According to Magleby, the most rewarding thing about writing Sugarbug Doug is that after people read it, they tell him that they learned something new, or that their kids want to take better care of their teeth because of the book. As a dentist, Magleby found himself repeatedly explaining the same things to his adult patients. He notes, “Sometimes, I would find myself saying and drawing the same thing over and over again, so I thought, why not put that in a book?”

A few years later, he finished Dr. Ben’s Dental Guide, a guidebook focused on explaining dental treatments to adults. He found it fun and refreshing to explain different dental procedures or problems as simply as possible, and enjoyed drawing diagrams, collecting pictures and including X-rays to accompany all the different procedures in the book.

After dental school, Magleby served as a dentist in the U.S. Navy, training in the military’s Advanced Education in General Dentistry program and completing a tour in Iraq where he treated dental emergencies and visited local schools to teach children about oral health care. Upon finishing his military service, Magleby moved back to California to practice general dentistry in Fresno.

Magleby and his wife currently love living in the Central Valley with their three sons, where he continues to visit elementary schools to teach children about teeth, cavities and of course, sugarbugs.

Fangzhou (Bella) Yu, Class of 2020, has written and published a Chinese novel about a young girl’s coming-of-age journey, entitled The Mermaid and the Seaweed Palace. Born in the Shandong Province of China and raised by two doctors—her father a cardiac surgeon and her mother working in endocrinology—Yu has always been interested in pursuing a career in health care.

Growing up, Yu loved to read and write in her spare time, though she never expected to become an author. Having written the novel between 2007 and 2015, Yu describes writing as something she loves to do, but doesn’t want to feel pressured about—even if that pressure comes from herself. She mainly wants to enjoy the journey of the writing process, believing that the flexible schedule dentistry provides will encourage her to write more in the future.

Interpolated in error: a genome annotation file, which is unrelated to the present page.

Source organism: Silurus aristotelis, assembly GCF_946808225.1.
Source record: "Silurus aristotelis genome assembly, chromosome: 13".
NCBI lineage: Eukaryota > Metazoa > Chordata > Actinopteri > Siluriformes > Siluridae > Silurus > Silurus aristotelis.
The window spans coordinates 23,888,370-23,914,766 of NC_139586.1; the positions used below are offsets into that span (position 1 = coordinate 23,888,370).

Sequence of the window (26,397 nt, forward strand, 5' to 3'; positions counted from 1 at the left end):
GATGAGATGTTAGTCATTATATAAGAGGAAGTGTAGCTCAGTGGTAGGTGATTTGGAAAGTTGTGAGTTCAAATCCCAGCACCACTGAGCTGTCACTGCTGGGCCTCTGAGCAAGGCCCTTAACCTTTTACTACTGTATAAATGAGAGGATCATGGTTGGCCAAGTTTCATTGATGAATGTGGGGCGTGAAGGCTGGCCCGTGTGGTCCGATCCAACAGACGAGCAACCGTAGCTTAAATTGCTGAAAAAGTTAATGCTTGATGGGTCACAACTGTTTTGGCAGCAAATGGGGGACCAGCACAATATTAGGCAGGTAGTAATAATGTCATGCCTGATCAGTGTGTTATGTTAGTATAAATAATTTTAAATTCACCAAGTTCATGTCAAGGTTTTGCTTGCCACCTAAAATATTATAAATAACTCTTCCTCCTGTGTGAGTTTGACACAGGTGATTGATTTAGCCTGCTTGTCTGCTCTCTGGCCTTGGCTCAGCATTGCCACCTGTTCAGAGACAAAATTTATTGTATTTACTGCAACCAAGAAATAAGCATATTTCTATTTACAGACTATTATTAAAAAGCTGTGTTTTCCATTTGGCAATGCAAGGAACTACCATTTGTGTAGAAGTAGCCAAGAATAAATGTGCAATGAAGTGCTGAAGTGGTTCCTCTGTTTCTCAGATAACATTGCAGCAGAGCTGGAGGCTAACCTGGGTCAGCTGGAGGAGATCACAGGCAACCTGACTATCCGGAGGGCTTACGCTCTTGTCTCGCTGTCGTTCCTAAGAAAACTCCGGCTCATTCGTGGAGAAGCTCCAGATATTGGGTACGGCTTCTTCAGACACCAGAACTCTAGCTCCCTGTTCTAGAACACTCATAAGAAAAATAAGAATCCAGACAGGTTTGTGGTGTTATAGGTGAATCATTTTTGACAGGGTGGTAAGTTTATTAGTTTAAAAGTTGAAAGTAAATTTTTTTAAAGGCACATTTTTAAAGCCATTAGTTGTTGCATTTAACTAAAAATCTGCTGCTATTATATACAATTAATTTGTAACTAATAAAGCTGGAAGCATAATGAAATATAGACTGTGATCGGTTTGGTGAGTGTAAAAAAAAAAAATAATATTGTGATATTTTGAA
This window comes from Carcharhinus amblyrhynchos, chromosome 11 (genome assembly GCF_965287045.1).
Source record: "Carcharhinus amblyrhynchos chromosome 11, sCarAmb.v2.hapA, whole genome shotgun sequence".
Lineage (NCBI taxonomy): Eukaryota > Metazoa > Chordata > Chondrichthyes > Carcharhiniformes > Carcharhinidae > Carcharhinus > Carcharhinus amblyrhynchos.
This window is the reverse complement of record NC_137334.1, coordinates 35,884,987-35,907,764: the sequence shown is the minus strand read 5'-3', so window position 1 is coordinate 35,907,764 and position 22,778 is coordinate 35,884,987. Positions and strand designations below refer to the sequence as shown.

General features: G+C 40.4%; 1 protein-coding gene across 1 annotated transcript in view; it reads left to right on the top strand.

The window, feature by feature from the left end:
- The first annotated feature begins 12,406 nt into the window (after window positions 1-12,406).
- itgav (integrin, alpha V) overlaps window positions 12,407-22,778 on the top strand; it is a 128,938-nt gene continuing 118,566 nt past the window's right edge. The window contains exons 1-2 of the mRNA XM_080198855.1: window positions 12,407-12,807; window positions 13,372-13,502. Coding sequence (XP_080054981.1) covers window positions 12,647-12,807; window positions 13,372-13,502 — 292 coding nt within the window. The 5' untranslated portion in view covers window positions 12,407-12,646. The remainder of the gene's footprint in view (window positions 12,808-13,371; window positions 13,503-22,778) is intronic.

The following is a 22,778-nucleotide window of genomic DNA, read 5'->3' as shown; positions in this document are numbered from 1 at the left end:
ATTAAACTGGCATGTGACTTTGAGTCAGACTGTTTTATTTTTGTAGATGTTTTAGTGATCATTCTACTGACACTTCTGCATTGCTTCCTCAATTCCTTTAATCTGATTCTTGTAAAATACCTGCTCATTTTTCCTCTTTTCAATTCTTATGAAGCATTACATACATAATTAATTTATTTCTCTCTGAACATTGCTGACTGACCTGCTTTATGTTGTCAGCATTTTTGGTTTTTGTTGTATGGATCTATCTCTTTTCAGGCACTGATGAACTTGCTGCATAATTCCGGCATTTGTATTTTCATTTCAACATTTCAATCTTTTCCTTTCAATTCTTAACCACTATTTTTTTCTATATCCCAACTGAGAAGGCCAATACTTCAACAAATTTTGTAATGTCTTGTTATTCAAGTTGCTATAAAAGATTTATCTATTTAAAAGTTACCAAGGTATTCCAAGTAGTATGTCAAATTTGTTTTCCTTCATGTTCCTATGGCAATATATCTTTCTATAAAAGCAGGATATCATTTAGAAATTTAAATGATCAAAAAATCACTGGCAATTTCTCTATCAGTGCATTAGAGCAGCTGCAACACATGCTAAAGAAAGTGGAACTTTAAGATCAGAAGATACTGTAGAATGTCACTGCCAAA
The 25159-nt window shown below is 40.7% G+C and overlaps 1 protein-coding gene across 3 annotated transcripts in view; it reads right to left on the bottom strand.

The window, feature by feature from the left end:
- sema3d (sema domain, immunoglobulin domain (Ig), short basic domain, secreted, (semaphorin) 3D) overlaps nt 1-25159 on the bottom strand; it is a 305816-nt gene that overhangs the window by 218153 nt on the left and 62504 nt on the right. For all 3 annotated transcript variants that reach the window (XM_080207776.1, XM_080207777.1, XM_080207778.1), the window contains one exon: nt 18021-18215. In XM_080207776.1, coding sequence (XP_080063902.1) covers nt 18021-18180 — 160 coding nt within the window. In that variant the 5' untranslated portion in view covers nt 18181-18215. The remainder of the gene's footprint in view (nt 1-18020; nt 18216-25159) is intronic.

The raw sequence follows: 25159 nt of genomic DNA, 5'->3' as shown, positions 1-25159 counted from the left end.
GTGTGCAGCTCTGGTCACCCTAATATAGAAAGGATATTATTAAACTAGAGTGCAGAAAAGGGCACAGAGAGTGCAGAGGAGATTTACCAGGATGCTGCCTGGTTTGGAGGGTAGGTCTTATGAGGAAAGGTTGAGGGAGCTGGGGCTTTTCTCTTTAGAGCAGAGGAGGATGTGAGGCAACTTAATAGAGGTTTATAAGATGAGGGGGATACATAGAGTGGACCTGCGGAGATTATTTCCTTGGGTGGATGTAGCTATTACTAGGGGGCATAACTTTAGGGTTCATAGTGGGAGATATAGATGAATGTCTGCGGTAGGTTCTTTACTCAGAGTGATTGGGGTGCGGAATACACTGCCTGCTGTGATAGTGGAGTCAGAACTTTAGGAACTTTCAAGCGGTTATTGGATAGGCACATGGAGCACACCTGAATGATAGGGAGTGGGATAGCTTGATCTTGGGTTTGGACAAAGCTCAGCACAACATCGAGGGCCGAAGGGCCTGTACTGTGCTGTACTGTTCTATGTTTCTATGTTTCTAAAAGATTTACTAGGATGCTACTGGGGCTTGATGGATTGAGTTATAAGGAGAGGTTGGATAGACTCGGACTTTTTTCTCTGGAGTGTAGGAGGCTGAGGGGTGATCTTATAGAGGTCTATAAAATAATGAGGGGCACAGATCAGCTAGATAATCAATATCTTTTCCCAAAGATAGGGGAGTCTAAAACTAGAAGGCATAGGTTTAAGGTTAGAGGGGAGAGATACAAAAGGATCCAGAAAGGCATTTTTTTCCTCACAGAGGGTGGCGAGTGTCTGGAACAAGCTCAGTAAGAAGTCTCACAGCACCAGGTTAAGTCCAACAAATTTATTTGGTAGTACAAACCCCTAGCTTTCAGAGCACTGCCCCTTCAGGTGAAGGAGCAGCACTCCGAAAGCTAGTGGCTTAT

She completed her undergraduate degree in molecular biology at Johns Hopkins University in Maryland and her master’s degree in biochemistry at Columbia University before enrolling in the DDS program at the Dugoni School of Dentistry. Yu also appreciates dentistry because of the hands-on experience it allows her and has enjoyed serving as the current vice president of the Global Exchange Club at the dental school. She plans to go into private practice immediately after graduating, but might decide to specialize once she has a better understanding of the different areas of dentistry through her studies and clinical experiences.

In addition to writing, one of her other hobbies is costume design—Chinese Qi Pao in particular. She designs and sews the traditional Chinese dresses herself and describes this labor-intensive endeavor as a great exercise in building patience.

When asked what inspires her to write, Yu replied that it is the people around her who spark her imagination. As she explains, “Each individual sparkles in his or her own unique way.” She first decided to turn her inspirations into a reality during high school and began to write stories for pleasure.

Yu describes her writing process as consisting mostly of research, explaining that she spent twice the time researching her characters as she did actually writing. Though she did not change much between her first and final drafts of the novel, Yu describes the most rewarding part of writing is the process of understanding and growing with her characters.

When it came time to publish her novel, Yu found the process difficult but not unexpectedly so. She contacted an editor herself to present the story, and it took several months before the novel could be published by Unity Press in China. Yu hopes to have the chance to write more in the future, and is still most interested in fiction.